"Children typically begin with one-word utterences which function as holophrases (i.e. express whole propositions). They gradually extend the length of their utterances, passing through stages when the bulk of their speech consists of first two-word, then three- and four-word utterances. At the same time, they systematically acquire the various syntactical and morphological rules of the language."

Now there are quite a few different theories as to what's going on to allow the child to do this – probably at least as many as there are theorists. Chomsky, for example, (and I hope the knowledgeable here will forgive an insane oversimplification) suggests that we have a kind of built in Universal Grammar and that learning your first language consists of flipping the switches and setting the parameters. In essence, you can't NOT learn it. Your brain was built for it.

A more common theory is that everything is learned by imitation of what is heard. The trouble with this, is that even at a relatively young age we can produce vastly more syntactically correct utterances than we ever could by imitation alone. At the very least there would need to be a cycle of imitation, inference, substitution, error correction.
To me even that seems to be inadequate.

Personally I confess that I've read the theories and am really no wiser now than I was before. The way that children acquire the full range and depth of their first language is a mystery to me. It's a black box with everything they see and hear as inputs and comprehensible language as the output. Or maybe it's magic.

Next time – Adult language acquisition: Cognitive Theories
 
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Thanks, Bob!

Since I'm most familiar with Chomsky I hope you won't mind if I add a bit. I hope I get this right. Chomsky's argument is known as the poverty of the stimulus: children's input contains many ungrammatical utterances. How do children know which input to pay attention to and which to ignore? So to take an example from English, Jack, it would make sense to assume that given input like this:

She sent a letter to him.
She sent him a letter.

Children should generalize and produce utterances like this:

She explained the letter to him.
*She explained him the letter.

But they don't. Why not? But altho they might make this mistake, it does not end up as part of their grammar. Why not?

Children get very little if any negative evidence - evidence about what is ungrammatical. So how are they able to know what not to say? So how do they determine what is ungrammatical?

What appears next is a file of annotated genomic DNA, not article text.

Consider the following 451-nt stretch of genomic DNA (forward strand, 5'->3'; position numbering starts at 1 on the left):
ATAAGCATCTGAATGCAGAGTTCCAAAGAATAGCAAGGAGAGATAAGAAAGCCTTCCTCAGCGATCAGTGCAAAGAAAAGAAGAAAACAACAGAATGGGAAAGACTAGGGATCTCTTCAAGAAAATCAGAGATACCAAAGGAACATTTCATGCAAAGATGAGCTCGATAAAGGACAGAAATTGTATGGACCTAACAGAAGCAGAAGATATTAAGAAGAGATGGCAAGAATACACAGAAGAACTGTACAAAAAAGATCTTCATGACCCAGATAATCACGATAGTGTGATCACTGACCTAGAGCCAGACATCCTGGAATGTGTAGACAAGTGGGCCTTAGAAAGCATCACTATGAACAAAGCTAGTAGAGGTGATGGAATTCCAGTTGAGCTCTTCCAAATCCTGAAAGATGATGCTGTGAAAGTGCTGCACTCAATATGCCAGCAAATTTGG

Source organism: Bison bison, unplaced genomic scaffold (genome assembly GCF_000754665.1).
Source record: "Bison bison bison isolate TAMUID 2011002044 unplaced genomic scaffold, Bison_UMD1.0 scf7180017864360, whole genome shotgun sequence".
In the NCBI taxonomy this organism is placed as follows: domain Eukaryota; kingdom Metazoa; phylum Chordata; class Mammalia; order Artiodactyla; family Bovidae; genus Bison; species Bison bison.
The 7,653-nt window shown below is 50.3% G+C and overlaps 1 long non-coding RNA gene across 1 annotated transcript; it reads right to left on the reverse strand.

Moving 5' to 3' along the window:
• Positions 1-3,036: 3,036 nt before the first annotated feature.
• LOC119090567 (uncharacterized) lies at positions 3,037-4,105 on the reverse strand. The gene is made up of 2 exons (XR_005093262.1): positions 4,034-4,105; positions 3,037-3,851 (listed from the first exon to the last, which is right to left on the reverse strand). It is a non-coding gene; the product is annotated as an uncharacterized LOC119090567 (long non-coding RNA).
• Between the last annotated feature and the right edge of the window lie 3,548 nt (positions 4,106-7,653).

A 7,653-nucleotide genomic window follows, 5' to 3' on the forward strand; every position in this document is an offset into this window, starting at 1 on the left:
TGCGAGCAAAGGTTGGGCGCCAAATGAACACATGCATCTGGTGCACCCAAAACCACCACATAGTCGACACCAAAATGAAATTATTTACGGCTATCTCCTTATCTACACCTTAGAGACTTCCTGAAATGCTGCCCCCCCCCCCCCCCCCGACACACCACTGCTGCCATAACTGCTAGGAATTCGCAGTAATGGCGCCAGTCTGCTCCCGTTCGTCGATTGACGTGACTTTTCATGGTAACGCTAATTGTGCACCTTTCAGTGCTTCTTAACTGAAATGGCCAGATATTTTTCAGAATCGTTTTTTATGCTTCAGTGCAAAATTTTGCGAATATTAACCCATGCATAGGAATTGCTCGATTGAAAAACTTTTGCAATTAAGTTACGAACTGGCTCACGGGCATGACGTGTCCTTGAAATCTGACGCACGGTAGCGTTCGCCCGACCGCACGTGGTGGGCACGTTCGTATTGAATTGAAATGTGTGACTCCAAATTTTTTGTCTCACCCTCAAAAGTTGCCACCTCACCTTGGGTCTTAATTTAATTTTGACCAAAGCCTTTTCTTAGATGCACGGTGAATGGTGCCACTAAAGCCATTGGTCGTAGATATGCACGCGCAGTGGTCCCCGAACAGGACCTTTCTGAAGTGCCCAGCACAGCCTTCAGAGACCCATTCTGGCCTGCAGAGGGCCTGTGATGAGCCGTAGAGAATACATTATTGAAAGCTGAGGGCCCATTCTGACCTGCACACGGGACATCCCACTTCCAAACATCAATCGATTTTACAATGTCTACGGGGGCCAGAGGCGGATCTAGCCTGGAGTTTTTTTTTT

Chomsky's answer is that we have an innate linguistic capacity, which he calls the language acquisition device. In other words, a lot of the rules are already built in. The structure we are born with is called Universal Grammar, and when we acquire a language we are comparing the input to UG and seeing what fits, and changing certain settings to produce the actual grammar of whatever language we're acquiring.

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Children should generalize and produce utterances like this:[..] She explained him the letter. But they don't.

They don't? I thought children made mistakes like this all the time.

quote:
Most theorists agree though that we acquire our first language (or in the case of bilingualism, languages) in a way that is quite different to the way that we acquire subsequent ones as adults. Infants receive, at best, only minimal formal instruction

OK, the observation that children and adults acquire language differently is pretty trivial: as you noted, I don't spend my day the way an infant spends his day. But if I could spend my day the way an infant does, with no responsibilities and an attentive Mommy talking to me all day, would I learn language like an infant does?
 
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Studies (I'm at work so don't have the specific data to hand) suggest not. It seems that initial language acquisition is a one shot deal. Once the parameters for your first language are set they are set forever. I'll try to look out the specifics tonight.
 
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Originally posted by neveu:
quote:
Children should generalize and produce utterances like this:[..] She explained him the letter. But they don't.